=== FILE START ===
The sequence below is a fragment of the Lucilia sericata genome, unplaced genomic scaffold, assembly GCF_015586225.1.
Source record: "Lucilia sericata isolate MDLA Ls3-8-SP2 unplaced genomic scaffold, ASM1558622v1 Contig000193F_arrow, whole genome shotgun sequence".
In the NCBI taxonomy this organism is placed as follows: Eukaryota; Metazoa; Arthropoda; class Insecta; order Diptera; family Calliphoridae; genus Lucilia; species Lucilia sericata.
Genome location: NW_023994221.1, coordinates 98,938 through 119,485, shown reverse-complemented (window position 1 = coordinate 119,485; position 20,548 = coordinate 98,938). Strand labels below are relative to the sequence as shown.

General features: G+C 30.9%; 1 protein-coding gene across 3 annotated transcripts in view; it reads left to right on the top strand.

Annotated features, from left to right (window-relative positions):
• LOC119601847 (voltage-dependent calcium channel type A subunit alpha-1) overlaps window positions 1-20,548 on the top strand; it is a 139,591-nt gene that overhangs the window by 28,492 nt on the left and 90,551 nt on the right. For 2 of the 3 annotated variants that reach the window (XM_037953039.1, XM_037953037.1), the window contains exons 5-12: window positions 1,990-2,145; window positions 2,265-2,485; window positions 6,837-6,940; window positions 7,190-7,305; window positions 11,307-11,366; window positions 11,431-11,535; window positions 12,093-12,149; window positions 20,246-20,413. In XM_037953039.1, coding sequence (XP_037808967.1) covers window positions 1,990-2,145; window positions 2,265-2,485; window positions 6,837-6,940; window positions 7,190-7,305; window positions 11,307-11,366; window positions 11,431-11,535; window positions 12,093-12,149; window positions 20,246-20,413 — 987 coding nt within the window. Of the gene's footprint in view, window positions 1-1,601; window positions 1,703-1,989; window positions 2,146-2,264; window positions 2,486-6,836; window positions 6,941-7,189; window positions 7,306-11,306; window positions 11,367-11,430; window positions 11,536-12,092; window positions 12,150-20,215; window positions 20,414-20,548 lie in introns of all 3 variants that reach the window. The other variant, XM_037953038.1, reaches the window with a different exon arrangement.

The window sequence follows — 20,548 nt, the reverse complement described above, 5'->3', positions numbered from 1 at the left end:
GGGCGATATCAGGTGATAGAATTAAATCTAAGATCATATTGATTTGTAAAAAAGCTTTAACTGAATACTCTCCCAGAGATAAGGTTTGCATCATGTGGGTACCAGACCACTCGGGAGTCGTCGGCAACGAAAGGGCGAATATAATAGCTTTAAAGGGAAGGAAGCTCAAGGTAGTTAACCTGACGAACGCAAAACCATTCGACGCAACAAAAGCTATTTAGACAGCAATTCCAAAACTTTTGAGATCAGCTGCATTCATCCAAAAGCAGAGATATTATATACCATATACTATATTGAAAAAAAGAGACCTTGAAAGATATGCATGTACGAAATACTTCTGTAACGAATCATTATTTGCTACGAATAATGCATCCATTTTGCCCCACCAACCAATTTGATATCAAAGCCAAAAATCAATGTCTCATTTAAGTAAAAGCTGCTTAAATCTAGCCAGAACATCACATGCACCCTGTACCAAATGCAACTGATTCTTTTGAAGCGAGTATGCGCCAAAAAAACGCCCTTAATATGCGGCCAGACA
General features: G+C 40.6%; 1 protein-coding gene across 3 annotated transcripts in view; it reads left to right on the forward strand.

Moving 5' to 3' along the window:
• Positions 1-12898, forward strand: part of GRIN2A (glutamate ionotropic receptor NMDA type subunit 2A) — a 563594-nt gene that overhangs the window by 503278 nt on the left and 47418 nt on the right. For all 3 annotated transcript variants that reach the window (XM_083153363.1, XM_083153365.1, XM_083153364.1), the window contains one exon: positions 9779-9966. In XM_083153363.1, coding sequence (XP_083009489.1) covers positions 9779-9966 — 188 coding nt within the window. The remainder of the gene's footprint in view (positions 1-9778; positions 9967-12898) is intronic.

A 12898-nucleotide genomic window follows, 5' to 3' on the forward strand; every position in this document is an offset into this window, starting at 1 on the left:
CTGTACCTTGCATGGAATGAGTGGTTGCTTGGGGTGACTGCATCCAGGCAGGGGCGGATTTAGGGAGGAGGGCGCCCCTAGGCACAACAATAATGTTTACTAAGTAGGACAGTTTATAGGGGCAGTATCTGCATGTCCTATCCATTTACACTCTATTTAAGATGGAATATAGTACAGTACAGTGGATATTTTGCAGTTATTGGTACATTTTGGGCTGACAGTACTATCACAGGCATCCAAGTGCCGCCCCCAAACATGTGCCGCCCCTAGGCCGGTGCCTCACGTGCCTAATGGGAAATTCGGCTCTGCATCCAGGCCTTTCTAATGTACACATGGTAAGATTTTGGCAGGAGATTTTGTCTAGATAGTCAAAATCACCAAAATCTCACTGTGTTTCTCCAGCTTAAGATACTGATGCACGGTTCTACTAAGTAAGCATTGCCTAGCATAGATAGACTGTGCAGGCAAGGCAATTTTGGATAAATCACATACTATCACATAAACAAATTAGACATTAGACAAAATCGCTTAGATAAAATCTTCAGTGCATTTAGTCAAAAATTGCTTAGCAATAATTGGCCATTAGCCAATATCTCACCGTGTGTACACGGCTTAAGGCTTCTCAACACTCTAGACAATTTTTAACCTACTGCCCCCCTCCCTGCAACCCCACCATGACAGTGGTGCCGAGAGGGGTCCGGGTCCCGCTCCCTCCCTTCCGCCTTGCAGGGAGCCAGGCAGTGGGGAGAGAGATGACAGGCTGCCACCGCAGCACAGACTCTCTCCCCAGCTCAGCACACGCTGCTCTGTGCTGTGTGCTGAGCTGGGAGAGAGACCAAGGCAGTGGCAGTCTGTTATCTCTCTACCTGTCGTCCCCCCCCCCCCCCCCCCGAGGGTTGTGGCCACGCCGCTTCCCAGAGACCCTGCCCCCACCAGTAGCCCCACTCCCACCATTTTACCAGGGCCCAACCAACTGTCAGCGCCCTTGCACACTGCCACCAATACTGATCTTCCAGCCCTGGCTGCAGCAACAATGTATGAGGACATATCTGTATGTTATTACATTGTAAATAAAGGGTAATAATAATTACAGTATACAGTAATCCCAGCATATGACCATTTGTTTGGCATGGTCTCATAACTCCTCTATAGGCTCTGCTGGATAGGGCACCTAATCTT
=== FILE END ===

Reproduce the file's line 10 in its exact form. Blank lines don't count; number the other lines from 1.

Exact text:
General features: G+C 40.6%; 1 protein-coding gene across 3 annotated transcripts in view; it reads left to right on the forward strand.